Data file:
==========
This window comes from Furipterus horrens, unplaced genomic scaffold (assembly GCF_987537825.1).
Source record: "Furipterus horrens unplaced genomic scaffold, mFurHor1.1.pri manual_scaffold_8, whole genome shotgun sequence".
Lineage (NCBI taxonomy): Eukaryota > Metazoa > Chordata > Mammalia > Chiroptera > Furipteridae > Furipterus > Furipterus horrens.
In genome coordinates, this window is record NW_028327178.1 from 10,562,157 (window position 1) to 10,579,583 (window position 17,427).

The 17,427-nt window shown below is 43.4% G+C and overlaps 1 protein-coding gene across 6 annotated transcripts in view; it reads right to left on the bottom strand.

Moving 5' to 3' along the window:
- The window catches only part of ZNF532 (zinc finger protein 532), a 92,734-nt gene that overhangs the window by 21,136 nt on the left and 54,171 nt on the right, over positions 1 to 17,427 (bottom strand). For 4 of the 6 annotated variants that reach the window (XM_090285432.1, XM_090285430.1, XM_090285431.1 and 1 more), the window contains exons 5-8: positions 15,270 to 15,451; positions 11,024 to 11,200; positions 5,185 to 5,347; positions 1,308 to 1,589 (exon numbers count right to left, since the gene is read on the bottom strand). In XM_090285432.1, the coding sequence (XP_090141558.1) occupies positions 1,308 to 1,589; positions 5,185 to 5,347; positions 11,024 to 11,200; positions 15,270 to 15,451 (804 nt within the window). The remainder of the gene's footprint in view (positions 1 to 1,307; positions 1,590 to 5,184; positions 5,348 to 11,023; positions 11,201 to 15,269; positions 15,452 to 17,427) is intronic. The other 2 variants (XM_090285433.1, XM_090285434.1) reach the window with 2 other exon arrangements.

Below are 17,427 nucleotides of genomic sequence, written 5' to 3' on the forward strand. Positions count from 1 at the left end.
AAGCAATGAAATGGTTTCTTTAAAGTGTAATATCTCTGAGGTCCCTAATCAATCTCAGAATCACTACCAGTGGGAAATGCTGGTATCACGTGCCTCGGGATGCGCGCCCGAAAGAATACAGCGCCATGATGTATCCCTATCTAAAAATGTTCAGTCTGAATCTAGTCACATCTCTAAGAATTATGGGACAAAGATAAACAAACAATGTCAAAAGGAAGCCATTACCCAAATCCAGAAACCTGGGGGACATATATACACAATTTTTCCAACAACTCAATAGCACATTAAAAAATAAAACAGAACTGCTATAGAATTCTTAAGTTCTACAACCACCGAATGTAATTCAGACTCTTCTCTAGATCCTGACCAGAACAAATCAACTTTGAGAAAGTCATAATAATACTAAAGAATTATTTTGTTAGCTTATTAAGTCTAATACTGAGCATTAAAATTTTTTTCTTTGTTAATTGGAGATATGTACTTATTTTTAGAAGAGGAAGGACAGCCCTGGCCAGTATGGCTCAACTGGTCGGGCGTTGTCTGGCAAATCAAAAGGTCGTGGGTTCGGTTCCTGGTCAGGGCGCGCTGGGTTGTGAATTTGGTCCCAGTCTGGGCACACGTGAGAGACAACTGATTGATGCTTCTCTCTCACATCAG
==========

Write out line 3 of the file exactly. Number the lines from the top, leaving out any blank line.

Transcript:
Lineage (NCBI taxonomy): Eukaryota > Metazoa > Chordata > Mammalia > Chiroptera > Furipteridae > Furipterus > Furipterus horrens.